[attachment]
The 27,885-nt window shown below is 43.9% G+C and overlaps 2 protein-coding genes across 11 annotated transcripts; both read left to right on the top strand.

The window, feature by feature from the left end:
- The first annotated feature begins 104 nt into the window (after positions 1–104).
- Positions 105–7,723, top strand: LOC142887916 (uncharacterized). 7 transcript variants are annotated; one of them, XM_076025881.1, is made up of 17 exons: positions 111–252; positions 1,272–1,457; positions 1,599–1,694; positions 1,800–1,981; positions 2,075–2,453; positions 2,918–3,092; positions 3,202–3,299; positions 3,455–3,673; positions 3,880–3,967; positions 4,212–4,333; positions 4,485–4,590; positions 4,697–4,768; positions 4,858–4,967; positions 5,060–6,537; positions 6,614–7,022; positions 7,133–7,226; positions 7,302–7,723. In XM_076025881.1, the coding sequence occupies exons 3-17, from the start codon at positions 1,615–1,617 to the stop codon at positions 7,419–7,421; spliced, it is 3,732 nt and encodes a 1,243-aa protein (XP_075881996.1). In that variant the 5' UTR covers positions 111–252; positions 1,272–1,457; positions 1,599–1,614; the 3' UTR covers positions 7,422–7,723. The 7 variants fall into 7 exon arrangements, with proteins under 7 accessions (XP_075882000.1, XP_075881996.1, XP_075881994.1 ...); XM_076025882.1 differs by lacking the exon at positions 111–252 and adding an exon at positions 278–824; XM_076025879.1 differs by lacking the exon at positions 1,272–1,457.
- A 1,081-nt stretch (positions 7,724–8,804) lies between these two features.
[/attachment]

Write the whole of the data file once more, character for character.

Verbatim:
The 27,885-nt window shown below is 43.9% G+C and overlaps 2 protein-coding genes across 11 annotated transcripts; both read left to right on the top strand.

The window, feature by feature from the left end:
- The first annotated feature begins 104 nt into the window (after positions 1–104).
- Positions 105–7,723, top strand: LOC142887916 (uncharacterized). 7 transcript variants are annotated; one of them, XM_076025881.1, is made up of 17 exons: positions 111–252; positions 1,272–1,457; positions 1,599–1,694; positions 1,800–1,981; positions 2,075–2,453; positions 2,918–3,092; positions 3,202–3,299; positions 3,455–3,673; positions 3,880–3,967; positions 4,212–4,333; positions 4,485–4,590; positions 4,697–4,768; positions 4,858–4,967; positions 5,060–6,537; positions 6,614–7,022; positions 7,133–7,226; positions 7,302–7,723. In XM_076025881.1, the coding sequence occupies exons 3-17, from the start codon at positions 1,615–1,617 to the stop codon at positions 7,419–7,421; spliced, it is 3,732 nt and encodes a 1,243-aa protein (XP_075881996.1). In that variant the 5' UTR covers positions 111–252; positions 1,272–1,457; positions 1,599–1,614; the 3' UTR covers positions 7,422–7,723. The 7 variants fall into 7 exon arrangements, with proteins under 7 accessions (XP_075882000.1, XP_075881996.1, XP_075881994.1 ...); XM_076025882.1 differs by lacking the exon at positions 111–252 and adding an exon at positions 278–824; XM_076025879.1 differs by lacking the exon at positions 1,272–1,457.
- A 1,081-nt stretch (positions 7,724–8,804) lies between these two features.